• Parish records – records from more than 10,000 Greater London parish registers of baptisms, marriages and burials dating from the 1530s to the 20th Century
  • Poor Law documents – relating to the administration of poor relief, including workhouse registers from 1834 onwards
  • London school admissions – records from 843 individual London schools dating from the early Victorian times through to 1911, providing admission and personal details for millions of London students

It is anticipated that the full digitisation and indexing program will include:

  • Parish baptisms, marriages and burials
  • Bishops transcripts
  • Parish poor law records
  • Boards of Guardians records
  • Diocesan marriage bonds and allegations
  • Non-conformist baptisms, marriages and burials
  • School admission and discharge registers
  • Electoral registers, overseers returns and poll books
  • Land tax records
  • Wills
  • City of London Freedoms
  • Middlesex Sessions – Transportation Contracts
  • Consistory Court of London Matrimonial and Testamentary Papers

We will provide free access to view the indexes and images through Ancestry.co.uk on the computer terminals in our public rooms.  The program will start shortly and we will release further information about the project over the coming months.

http://www.cityoflondon.gov.uk/Corporation/LGNL_Services/Leisure_and_culture/Records_and_archives/Ancestry+digitisation.htm

Canadian Census index online for free

Saturday, 22nd November, 2008

If you have any Canadian ancestors, then you might interested to know that Ancestry.ca and FamilySearch are teaming up to provide online access to a comprehensive collection of Canadian censuses.

As part of the agreement, FamilySearch will digitize and index Canadian census records that Ancestry.ca has acquired. These digitized and indexed records will then be made available to Ancestry.ca members on the company’s website, and in time the indexes will also be available to the public at FamilySearch.org. The images will be free to qualified FamilySearch members and all FamilySearch family history centers.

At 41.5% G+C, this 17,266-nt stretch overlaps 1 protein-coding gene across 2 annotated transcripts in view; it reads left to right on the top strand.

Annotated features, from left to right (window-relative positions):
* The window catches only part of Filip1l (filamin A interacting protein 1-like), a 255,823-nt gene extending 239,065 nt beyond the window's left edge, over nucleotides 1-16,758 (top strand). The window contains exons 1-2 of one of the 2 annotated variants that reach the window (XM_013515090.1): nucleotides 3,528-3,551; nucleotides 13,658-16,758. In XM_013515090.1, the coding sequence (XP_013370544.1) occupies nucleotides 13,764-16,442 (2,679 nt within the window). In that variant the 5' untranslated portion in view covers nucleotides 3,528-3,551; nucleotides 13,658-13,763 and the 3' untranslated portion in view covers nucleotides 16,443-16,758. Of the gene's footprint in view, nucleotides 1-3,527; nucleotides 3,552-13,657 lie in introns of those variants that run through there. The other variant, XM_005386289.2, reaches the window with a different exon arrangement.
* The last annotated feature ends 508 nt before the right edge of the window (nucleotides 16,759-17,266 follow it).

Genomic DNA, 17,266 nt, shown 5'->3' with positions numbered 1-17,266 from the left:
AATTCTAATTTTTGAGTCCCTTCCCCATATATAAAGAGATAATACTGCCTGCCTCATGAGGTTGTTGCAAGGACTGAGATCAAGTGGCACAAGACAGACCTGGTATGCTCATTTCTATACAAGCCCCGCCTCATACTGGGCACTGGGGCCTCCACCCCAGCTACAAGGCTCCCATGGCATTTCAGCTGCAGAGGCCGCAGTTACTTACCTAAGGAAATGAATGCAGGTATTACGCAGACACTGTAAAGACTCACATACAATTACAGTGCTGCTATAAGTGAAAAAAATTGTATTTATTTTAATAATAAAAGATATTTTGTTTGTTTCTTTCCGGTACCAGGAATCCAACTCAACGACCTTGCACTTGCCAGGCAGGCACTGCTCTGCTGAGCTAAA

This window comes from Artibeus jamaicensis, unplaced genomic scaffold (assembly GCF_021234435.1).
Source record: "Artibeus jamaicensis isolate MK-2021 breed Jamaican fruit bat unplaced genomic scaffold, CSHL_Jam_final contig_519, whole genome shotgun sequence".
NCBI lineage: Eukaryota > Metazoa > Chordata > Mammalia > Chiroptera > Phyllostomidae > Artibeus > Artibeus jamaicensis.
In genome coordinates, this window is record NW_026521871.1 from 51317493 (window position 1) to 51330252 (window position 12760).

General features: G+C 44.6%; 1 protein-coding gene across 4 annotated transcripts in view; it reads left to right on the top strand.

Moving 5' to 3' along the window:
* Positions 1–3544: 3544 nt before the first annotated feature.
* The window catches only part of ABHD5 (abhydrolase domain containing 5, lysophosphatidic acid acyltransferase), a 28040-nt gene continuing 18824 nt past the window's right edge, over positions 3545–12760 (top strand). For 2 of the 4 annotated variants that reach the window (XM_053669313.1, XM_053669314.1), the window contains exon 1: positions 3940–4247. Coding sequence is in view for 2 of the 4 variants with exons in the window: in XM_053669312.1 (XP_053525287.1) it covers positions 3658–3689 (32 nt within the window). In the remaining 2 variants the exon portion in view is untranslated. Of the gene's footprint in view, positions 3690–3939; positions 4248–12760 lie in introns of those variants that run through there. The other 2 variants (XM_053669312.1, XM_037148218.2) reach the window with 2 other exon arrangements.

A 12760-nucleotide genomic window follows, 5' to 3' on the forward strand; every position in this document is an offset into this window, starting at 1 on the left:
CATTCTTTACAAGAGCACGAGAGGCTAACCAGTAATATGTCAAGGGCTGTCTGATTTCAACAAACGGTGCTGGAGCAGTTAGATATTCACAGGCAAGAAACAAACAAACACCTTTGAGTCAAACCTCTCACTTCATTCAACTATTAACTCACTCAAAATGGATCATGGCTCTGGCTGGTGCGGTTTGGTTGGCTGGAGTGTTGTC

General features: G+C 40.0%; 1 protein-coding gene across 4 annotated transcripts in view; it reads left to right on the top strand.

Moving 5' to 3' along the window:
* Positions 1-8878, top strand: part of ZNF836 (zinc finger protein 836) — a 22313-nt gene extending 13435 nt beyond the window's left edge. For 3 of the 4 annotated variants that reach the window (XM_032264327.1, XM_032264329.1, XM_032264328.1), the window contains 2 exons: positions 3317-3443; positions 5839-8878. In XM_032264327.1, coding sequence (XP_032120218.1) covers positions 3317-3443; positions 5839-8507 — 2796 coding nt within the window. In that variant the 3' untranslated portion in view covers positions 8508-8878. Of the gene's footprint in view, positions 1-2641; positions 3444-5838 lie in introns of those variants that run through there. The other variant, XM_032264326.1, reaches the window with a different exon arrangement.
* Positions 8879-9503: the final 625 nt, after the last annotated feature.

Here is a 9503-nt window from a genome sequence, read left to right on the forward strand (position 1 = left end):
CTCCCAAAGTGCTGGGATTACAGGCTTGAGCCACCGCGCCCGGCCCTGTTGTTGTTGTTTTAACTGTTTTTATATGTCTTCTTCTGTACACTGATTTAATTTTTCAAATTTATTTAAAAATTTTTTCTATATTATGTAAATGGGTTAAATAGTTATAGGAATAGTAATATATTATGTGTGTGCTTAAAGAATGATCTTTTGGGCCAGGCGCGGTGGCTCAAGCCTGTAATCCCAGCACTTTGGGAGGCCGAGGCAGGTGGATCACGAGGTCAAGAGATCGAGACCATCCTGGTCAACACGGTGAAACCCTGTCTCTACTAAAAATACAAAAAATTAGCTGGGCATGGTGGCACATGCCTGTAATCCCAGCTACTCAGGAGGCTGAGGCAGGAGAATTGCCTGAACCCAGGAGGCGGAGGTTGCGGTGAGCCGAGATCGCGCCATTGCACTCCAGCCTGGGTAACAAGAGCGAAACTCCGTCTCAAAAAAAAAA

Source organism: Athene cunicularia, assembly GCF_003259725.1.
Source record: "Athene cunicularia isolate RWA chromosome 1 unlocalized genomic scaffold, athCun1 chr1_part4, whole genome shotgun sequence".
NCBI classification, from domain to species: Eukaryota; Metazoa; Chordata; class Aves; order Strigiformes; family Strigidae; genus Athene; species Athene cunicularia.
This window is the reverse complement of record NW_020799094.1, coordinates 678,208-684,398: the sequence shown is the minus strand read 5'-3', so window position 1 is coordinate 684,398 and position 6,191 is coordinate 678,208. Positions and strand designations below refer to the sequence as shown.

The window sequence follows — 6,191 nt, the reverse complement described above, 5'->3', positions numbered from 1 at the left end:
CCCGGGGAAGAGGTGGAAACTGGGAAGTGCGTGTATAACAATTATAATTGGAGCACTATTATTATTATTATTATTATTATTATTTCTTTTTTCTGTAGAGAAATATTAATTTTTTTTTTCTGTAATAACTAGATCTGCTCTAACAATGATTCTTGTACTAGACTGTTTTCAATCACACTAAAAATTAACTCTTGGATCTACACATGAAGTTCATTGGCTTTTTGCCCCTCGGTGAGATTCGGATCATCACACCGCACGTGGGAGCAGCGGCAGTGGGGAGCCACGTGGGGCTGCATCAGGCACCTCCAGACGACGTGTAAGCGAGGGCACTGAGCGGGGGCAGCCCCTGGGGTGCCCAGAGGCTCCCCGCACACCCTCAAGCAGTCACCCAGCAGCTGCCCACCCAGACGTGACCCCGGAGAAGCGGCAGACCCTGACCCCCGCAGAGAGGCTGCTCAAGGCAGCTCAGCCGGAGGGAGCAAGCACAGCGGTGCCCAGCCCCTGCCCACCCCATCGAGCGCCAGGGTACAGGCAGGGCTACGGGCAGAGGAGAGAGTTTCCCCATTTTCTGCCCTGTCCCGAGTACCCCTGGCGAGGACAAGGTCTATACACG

FamilySearch will deliver images and indexes to Ancestry.ca for censuses from 1861, 1871, 1881 and 1916 Censuses to launch online in 2009. In return, Ancestry.ca will provide images and indexes to FamilySearch for the 1851, 1891, 1901 and 1906 Censuses.

Getting Involved

Interested volunteers can begin helping immediately by registering online at familysearchindexing.org, downloading the free indexing software, and selecting the 1916 Canada Census project. A digital image of a census page will appear. Volunteers simply type in the data highlighted on the computer screen and save it online. It takes about 30 minutes to complete one census page, and volunteers have a week to complete it if need be. Volunteers only need to be able to read, type, and have Internet access to participate.

British Army WW1 Service Records 1914-1920 – Updated to surname “N”

Friday, 14th November, 2008

Ancestry UK, in conjuction with the National Archives, hold a database containing the surviving service records on non-commissioned officers and other ranks that served in WWI and did not re-enlist in the Army prior to WWII. This database has recently been updated and now contains records for all surnames in the range A-N. Names that fall outside of this range that are presently included come from records that were misfiled according to surname sequence.

For British Army WW1 Service Records 1914-1920 – Updated to surname ‘’N’’ Click here to see Ancestry’s British Army WW1 Records

Ancestry Browser Toolbar

Thursday, 13th November, 2008

The Generations Network has announced the availability of an Ancestry Toolbar. The Toolbar is a new feature that you can add to your Windows browser (Internet Explorer or Firefox) and use to save photos and stories you find on the Web to a person in your Ancestry Member Tree. With the toolbar, you can:

  • Attach photos and stories them to people in your family tree
  • Save links to web pages to people in your family tree
  • Access your Ancestry Quick Links
  • Quickly access your family tree(s)

Please note that it is for Windows only; there is no Generations Toolbar for Macintosh.

You can learn more about the Ancestry Toolbar at http://landing.ancestry.com/toolbar.